SOCW 6530 wk 6 peer responses

SOCW 6530 wk 6 peer responses 
Respond to the blog posts of three colleagues in one or more of the following ways:
Validate an idea in your colleague’s post with your own experience.
Make a suggestion to your colleague’s post.
PEER 1 Alicia Gomez
Intervention barriers I have overcome within my field experience have been clients who shut down and give minimal to no engagement and clients who would not practice any skills and shut down any and all suggestions. For clients who gave minimal information I strongly utilized my active listening skills with open ended questions and motivational interviewing techniques. Guiding the client to reflect on their statements and process on their own provides them with the ability to problem solve on their own and provides a sense of fulfillment when they do overcome their own barriers. For clients who did not engage their skills outside of session to cope I adjusted the treatment plan to do all skills in session and support the client in identifying their own support systems outside of the office who can hold them accountable so they have more follow through. I found it is important to assess the process consistently, this means assessing not just at intake and transition planning but also frequently at a monthly basis completing such assessments. A field experience goal of mine is to learn more about the varying assessments that pertain to the assigned diagnosis to provide clients and ensure I am providing informed care.
PEER 2 Candise Mitchell 
         There are very few guarantees in life. This applies to the implementation and outcome of interventions we create for clients. Challenges can arise consisting of difficulties with follow through, availability, commitment, or they may change their mind regarding complying with the intervention. Within my field placement, there has been a few cases where the client was not committed to the internship due to time or feeling as though what is the point of continuing. An example of this would be a case for a couple working though their marriage. They were hoping to work through their communication issues but were not receptive to completing the intervention outlined. There was always an excuse regarding time, procrastination, or it being the other person’s fault. The intervention was great and was supported by my supervisor; however, if the client does not commitment to their interventions, then there will be no success. This is an ultimate challenge for a social worker; creating an effective intervention but the client just refusing to participate yet want the positive outcome regardless.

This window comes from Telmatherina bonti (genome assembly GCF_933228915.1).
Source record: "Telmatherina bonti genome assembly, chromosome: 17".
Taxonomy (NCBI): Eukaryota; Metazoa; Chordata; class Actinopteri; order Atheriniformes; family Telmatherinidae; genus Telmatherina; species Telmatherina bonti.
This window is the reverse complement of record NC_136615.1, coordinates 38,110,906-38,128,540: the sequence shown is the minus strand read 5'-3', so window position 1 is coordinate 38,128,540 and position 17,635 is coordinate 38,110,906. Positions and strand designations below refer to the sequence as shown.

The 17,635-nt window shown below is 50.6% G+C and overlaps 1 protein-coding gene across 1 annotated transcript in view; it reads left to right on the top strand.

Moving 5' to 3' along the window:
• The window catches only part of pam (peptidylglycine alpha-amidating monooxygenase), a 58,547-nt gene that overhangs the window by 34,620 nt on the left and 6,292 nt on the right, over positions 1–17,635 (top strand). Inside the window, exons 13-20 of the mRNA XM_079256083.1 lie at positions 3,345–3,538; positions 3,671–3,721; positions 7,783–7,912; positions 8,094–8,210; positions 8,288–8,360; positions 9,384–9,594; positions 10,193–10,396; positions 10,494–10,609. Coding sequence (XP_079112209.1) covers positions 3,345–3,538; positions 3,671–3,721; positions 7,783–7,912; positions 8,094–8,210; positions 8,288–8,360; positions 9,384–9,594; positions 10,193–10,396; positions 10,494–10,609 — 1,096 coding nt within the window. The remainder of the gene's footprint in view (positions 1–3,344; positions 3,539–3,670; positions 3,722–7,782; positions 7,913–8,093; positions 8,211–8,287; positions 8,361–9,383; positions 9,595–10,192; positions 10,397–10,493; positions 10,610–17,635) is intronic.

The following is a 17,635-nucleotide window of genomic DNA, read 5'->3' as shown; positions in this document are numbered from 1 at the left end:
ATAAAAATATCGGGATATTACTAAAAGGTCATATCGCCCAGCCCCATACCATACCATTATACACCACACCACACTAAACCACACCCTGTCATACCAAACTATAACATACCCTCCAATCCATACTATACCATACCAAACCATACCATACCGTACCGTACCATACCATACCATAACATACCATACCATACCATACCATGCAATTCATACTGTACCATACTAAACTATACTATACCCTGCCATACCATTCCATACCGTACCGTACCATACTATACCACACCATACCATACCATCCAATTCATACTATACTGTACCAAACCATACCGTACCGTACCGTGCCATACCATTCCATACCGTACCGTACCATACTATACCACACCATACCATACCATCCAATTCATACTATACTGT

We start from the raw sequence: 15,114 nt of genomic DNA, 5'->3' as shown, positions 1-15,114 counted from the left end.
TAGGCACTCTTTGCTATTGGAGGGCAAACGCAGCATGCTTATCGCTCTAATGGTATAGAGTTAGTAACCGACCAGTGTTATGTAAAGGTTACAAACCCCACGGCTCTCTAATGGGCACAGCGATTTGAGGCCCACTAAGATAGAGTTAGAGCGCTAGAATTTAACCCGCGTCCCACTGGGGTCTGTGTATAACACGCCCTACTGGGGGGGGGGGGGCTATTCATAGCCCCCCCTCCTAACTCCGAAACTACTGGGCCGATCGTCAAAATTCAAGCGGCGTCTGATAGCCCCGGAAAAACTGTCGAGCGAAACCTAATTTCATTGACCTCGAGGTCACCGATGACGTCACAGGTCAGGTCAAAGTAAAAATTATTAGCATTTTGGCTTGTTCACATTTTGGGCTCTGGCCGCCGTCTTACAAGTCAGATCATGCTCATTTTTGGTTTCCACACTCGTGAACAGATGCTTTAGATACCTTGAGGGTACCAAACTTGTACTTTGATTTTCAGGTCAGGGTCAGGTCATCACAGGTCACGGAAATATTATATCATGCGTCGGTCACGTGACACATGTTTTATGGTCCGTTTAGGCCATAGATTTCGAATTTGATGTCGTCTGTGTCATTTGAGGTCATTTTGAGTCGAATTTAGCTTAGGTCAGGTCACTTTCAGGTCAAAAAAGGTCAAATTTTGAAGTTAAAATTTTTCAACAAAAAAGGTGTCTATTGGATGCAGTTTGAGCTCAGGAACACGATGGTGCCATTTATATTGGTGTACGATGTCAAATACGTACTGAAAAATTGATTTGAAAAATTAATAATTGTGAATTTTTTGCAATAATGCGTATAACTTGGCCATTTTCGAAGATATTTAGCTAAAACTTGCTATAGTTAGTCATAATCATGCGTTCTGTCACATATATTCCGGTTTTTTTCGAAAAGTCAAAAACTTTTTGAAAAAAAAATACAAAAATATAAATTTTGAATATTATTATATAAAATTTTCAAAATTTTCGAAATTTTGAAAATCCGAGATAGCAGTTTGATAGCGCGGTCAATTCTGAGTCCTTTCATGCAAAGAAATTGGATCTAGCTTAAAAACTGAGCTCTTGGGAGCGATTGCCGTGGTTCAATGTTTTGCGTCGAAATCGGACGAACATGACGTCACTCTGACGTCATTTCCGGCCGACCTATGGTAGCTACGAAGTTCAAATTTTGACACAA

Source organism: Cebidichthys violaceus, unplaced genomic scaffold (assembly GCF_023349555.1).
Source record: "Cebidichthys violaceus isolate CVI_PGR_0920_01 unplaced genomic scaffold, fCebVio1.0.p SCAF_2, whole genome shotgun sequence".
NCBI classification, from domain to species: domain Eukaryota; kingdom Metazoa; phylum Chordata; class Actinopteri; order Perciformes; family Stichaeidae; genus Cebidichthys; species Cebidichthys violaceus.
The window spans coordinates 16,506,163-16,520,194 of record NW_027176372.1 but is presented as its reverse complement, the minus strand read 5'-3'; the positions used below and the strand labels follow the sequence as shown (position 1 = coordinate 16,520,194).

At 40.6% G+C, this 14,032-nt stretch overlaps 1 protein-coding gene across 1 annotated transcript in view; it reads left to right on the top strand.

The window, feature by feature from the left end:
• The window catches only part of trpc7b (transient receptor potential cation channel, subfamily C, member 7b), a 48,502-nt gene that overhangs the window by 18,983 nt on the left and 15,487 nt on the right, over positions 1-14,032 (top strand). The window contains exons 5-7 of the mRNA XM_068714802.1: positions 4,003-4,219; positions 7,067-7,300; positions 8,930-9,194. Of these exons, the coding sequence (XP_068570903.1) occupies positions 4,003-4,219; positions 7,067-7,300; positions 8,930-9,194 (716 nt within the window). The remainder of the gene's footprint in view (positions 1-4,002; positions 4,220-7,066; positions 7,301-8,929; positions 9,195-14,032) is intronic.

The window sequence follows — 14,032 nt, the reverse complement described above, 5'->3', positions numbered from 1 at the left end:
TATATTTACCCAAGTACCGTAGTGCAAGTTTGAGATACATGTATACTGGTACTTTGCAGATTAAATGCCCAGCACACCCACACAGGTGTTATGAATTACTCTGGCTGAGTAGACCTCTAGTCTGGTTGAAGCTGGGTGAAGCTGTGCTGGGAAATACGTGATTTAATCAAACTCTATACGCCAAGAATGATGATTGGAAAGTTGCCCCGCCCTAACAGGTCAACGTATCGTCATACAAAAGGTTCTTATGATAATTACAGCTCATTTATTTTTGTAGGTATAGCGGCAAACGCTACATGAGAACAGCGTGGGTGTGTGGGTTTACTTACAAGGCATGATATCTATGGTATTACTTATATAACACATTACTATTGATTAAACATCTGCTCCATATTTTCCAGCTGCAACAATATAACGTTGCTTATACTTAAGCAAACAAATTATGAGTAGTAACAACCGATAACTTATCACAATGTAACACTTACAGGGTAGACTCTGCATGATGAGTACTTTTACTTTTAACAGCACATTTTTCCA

Successful implementation in practice requires knowledge of the context and the social mechanisms and processes through which an intervention works (Hansen & Tjørnhøj-Thomsen, 2016). This is just an eloquent way to say that it is important to understand the interventions we create and how this intervention can be applied and tailored to the clients. That is how I approach every intervention I give to my clients because it is important that they feel and know that the effect I put into their work is for their individual benefit
Hansen, H. P., & Tjørnhøj-Thomsen, T. (2016). Meeting the Challenges of Intervention Research in Health Science: An Argument for a Multimethod Research Approach. The patient, 9(3), 193–200.
PEER 3 Seshna Ritchie  
As a social worker, we must view interventions on a micro and macro level. The profession of social work examines social problems from an ecosystems perspective, understanding the interplay between micro and macro factors in terms of developing a social problem (Garthwait, 2016, p. 88). In my field experience, I have had the opportunity to engage with clients during assessment and intervention. I have not, however, had much opportunity to engage with intervention at the community level. As social workers, we must learn to recognize and address social problems that affect our clients (Garthwait, 2017). Some challenges I do come across often is engaging my clients in practice. This is largely in part, in hospice social work, the clinician is called upon to solve a variety of client problems involving micro and mezzo levels but at times, interactions with the actual patient are limited due to terminal illness and the patient’s declining health leading to limited comprehension. I try to address challenges in intervention and engagement, opting to working to serve the family as a whole rather than focusing on just the prognosis of the client.
Garthwait, C. L. (2017). The social work practicum: A guide and workbook for students (7th ed.). Upper Saddle River, NJ: Pearson.  

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